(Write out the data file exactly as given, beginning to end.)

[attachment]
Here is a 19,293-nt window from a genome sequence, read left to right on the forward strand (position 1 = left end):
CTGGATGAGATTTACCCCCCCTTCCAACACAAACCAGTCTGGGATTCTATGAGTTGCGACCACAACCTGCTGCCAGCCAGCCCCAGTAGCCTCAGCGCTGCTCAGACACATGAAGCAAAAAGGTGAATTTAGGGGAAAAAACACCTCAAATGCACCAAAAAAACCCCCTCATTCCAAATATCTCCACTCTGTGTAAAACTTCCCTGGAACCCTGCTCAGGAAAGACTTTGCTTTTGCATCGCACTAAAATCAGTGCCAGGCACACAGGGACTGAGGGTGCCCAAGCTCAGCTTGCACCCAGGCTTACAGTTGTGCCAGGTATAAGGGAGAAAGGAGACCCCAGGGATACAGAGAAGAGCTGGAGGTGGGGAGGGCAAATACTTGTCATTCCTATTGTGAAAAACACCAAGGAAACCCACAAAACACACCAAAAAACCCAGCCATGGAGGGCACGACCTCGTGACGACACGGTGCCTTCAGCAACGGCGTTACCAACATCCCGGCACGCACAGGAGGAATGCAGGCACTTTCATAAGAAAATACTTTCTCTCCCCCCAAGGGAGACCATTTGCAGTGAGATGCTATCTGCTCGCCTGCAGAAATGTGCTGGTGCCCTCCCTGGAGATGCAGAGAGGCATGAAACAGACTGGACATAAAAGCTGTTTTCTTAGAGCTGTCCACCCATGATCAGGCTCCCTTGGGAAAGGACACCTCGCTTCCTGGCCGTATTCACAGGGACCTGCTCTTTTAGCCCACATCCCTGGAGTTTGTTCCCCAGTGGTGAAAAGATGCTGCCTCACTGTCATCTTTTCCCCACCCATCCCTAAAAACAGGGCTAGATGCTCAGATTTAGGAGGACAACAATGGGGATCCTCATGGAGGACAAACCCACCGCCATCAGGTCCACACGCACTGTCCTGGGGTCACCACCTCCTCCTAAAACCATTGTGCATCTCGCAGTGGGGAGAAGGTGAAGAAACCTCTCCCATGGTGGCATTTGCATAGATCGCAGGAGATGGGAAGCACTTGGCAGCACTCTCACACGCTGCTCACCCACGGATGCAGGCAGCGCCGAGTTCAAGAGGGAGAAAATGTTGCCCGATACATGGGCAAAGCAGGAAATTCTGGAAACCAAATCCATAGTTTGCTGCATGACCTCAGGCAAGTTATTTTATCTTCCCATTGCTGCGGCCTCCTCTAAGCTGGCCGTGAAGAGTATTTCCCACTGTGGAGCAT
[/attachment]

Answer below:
Here is a 19,293-nt window from a genome sequence, read left to right on the forward strand (position 1 = left end):
CTGGATGAGATTTACCCCCCCTTCCAACACAAACCAGTCTGGGATTCTATGAGTTGCGACCACAACCTGCTGCCAGCCAGCCCCAGTAGCCTCAGCGCTGCTCAGACACATGAAGCAAAAAGGTGAATTTAGGGGAAAAAACACCTCAAATGCACCAAAAAAACCCCCTCATTCCAAATATCTCCACTCTGTGTAAAACTTCCCTGGAACCCTGCTCAGGAAAGACTTTGCTTTTGCATCGCACTAAAATCAGTGCCAGGCACACAGGGACTGAGGGTGCCCAAGCTCAGCTTGCACCCAGGCTTACAGTTGTGCCAGGTATAAGGGAGAAAGGAGACCCCAGGGATACAGAGAAGAGCTGGAGGTGGGGAGGGCAAATACTTGTCATTCCTATTGTGAAAAACACCAAGGAAACCCACAAAACACACCAAAAAACCCAGCCATGGAGGGCACGACCTCGTGACGACACGGTGCCTTCAGCAACGGCGTTACCAACATCCCGGCACGCACAGGAGGAATGCAGGCACTTTCATAAGAAAATACTTTCTCTCCCCCCAAGGGAGACCATTTGCAGTGAGATGCTATCTGCTCGCCTGCAGAAATGTGCTGGTGCCCTCCCTGGAGATGCAGAGAGGCATGAAACAGACTGGACATAAAAGCTGTTTTCTTAGAGCTGTCCACCCATGATCAGGCTCCCTTGGGAAAGGACACCTCGCTTCCTGGCCGTATTCACAGGGACCTGCTCTTTTAGCCCACATCCCTGGAGTTTGTTCCCCAGTGGTGAAAAGATGCTGCCTCACTGTCATCTTTTCCCCACCCATCCCTAAAAACAGGGCTAGATGCTCAGATTTAGGAGGACAACAATGGGGATCCTCATGGAGGACAAACCCACCGCCATCAGGTCCACACGCACTGTCCTGGGGTCACCACCTCCTCCTAAAACCATTGTGCATCTCGCAGTGGGGAGAAGGTGAAGAAACCTCTCCCATGGTGGCATTTGCATAGATCGCAGGAGATGGGAAGCACTTGGCAGCACTCTCACACGCTGCTCACCCACGGATGCAGGCAGCGCCGAGTTCAAGAGGGAGAAAATGTTGCCCGATACATGGGCAAAGCAGGAAATTCTGGAAACCAAATCCATAGTTTGCTGCATGACCTCAGGCAAGTTATTTTATCTTCCCATTGCTGCGGCCTCCTCTAAGCTGGCCGTGAAGAGTATTTCCCACTGTGGAGCAT